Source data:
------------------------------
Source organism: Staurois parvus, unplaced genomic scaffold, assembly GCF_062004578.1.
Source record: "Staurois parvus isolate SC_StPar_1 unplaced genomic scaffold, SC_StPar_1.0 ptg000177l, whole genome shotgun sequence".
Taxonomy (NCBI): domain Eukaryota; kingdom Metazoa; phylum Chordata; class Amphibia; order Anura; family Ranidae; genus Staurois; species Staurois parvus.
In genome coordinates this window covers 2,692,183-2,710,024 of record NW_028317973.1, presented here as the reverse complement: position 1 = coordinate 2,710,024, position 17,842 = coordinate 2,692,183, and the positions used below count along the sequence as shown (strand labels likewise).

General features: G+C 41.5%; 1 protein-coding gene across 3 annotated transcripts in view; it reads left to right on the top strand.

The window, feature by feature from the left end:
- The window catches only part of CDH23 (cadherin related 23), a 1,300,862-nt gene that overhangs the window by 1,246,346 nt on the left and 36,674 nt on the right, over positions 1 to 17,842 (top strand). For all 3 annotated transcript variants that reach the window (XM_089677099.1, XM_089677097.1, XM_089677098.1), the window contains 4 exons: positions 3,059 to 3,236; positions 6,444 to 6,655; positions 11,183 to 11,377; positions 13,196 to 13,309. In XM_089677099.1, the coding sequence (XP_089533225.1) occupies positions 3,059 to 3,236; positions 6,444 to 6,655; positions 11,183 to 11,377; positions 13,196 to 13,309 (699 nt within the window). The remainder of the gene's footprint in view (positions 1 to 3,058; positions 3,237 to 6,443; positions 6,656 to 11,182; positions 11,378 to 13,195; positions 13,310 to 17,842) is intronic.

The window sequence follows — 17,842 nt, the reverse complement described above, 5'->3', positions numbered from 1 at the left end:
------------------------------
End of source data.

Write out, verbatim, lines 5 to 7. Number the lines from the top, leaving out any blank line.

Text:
General features: G+C 41.5%; 1 protein-coding gene across 3 annotated transcripts in view; it reads left to right on the top strand.

The window, feature by feature from the left end:
- The window catches only part of CDH23 (cadherin related 23), a 1,300,862-nt gene that overhangs the window by 1,246,346 nt on the left and 36,674 nt on the right, over positions 1 to 17,842 (top strand). For all 3 annotated transcript variants that reach the window (XM_089677099.1, XM_089677097.1, XM_089677098.1), the window contains 4 exons: positions 3,059 to 3,236; positions 6,444 to 6,655; positions 11,183 to 11,377; positions 13,196 to 13,309. In XM_089677099.1, the coding sequence (XP_089533225.1) occupies positions 3,059 to 3,236; positions 6,444 to 6,655; positions 11,183 to 11,377; positions 13,196 to 13,309 (699 nt within the window). The remainder of the gene's footprint in view (positions 1 to 3,058; positions 3,237 to 6,443; positions 6,656 to 11,182; positions 11,378 to 13,195; positions 13,310 to 17,842) is intronic.